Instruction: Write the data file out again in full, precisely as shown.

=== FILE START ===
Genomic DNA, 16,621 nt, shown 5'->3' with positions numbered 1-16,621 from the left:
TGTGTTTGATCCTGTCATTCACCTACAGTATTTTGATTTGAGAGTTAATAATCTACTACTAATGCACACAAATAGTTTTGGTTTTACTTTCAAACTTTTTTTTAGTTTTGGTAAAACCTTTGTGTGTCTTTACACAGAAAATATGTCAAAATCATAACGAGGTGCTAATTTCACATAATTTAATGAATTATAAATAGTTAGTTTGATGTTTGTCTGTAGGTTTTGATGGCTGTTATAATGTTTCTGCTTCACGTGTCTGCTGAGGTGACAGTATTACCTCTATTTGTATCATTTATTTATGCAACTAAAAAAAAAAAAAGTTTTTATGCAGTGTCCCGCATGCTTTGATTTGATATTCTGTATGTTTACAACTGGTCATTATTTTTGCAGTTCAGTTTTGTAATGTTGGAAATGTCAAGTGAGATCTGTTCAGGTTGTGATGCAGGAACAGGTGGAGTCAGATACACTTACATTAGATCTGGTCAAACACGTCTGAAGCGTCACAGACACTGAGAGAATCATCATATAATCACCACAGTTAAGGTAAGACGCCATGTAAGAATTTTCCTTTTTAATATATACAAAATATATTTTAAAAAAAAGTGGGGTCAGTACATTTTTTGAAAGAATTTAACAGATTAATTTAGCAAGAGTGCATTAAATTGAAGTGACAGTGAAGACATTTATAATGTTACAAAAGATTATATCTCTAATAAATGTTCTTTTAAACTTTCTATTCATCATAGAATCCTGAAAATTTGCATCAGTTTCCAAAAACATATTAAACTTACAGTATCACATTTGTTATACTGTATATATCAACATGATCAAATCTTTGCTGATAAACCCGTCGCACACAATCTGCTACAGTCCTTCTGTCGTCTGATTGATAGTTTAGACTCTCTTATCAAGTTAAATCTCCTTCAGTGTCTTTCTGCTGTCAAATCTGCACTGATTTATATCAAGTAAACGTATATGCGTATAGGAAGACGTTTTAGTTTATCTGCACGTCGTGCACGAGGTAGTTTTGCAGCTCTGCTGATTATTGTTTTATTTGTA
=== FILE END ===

Genomic DNA, 16,621 nt, shown 5'->3' with positions numbered 1-16,621 from the left:
TGTGTTTGATCCTGTCATTCACCTACAGTATTTTGATTTGAGAGTTAATAATCTACTACTAATGCACACAAATAGTTTTGGTTTTACTTTCAAACTTTTTTTTAGTTTTGGTAAAACCTTTGTGTGTCTTTACACAGAAAATATGTCAAAATCATAACGAGGTGCTAATTTCACATAATTTAATGAATTATAAATAGTTAGTTTGATGTTTGTCTGTAGGTTTTGATGGCTGTTATAATGTTTCTGCTTCACGTGTCTGCTGAGGTGACAGTATTACCTCTATTTGTATCATTTATTTATGCAACTAAAAAAAAAAAAAGTTTTTATGCAGTGTCCCGCATGCTTTGATTTGATATTCTGTATGTTTACAACTGGTCATTATTTTTGCAGTTCAGTTTTGTAATGTTGGAAATGTCAAGTGAGATCTGTTCAGGTTGTGATGCAGGAACAGGTGGAGTCAGATACACTTACATTAGATCTGGTCAAACACGTCTGAAGCGTCACAGACACTGAGAGAATCATCATATAATCACCACAGTTAAGGTAAGACGCCATGTAAGAATTTTCCTTTTTAATATATACAAAATATATTTTAAAAAAAAGTGGGGTCAGTACATTTTTTGAAAGAATTTAACAGATTAATTTAGCAAGAGTGCATTAAATTGAAGTGACAGTGAAGACATTTATAATGTTACAAAAGATTATATCTCTAATAAATGTTCTTTTAAACTTTCTATTCATCATAGAATCCTGAAAATTTGCATCAGTTTCCAAAAACATATTAAACTTACAGTATCACATTTGTTATACTGTATATATCAACATGATCAAATCTTTGCTGATAAACCCGTCGCACACAATCTGCTACAGTCCTTCTGTCGTCTGATTGATAGTTTAGACTCTCTTATCAAGTTAAATCTCCTTCAGTGTCTTTCTGCTGTCAAATCTGCACTGATTTATATCAAGTAAACGTATATGCGTATAGGAAGACGTTTTAGTTTATCTGCACGTCGTGCACGAGGTAGTTTTGCAGCTCTGCTGATTATTGTTTTATTTGTA